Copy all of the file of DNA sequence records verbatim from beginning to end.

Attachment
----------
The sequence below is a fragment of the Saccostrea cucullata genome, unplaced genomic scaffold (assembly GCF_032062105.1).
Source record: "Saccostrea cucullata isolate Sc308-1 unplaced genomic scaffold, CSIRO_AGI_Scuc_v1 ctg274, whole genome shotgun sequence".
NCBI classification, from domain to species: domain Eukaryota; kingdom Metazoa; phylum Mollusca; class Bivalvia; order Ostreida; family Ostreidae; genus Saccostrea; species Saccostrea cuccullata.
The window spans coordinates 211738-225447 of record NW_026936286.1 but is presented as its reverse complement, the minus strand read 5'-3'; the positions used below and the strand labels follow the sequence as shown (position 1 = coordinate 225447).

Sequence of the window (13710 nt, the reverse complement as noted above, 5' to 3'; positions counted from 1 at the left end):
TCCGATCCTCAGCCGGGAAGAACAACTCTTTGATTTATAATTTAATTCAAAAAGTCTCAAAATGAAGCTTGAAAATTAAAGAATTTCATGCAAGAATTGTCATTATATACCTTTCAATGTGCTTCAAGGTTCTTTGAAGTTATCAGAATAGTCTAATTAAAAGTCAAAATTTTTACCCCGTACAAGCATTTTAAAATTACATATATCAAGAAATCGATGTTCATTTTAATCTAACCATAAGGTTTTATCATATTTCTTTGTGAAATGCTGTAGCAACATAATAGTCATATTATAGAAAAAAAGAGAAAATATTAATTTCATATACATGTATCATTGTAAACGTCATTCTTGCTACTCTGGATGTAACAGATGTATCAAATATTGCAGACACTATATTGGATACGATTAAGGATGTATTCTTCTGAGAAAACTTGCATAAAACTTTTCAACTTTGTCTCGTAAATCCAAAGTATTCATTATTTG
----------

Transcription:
The sequence below is a fragment of the Saccostrea cucullata genome, unplaced genomic scaffold (assembly GCF_032062105.1).
Source record: "Saccostrea cucullata isolate Sc308-1 unplaced genomic scaffold, CSIRO_AGI_Scuc_v1 ctg274, whole genome shotgun sequence".
NCBI classification, from domain to species: domain Eukaryota; kingdom Metazoa; phylum Mollusca; class Bivalvia; order Ostreida; family Ostreidae; genus Saccostrea; species Saccostrea cuccullata.
The window spans coordinates 211738-225447 of record NW_026936286.1 but is presented as its reverse complement, the minus strand read 5'-3'; the positions used below and the strand labels follow the sequence as shown (position 1 = coordinate 225447).

Sequence of the window (13710 nt, the reverse complement as noted above, 5' to 3'; positions counted from 1 at the left end):
TCCGATCCTCAGCCGGGAAGAACAACTCTTTGATTTATAATTTAATTCAAAAAGTCTCAAAATGAAGCTTGAAAATTAAAGAATTTCATGCAAGAATTGTCATTATATACCTTTCAATGTGCTTCAAGGTTCTTTGAAGTTATCAGAATAGTCTAATTAAAAGTCAAAATTTTTACCCCGTACAAGCATTTTAAAATTACATATATCAAGAAATCGATGTTCATTTTAATCTAACCATAAGGTTTTATCATATTTCTTTGTGAAATGCTGTAGCAACATAATAGTCATATTATAGAAAAAAAGAGAAAATATTAATTTCATATACATGTATCATTGTAAACGTCATTCTTGCTACTCTGGATGTAACAGATGTATCAAATATTGCAGACACTATATTGGATACGATTAAGGATGTATTCTTCTGAGAAAACTTGCATAAAACTTTTCAACTTTGTCTCGTAAATCCAAAGTATTCATTATTTG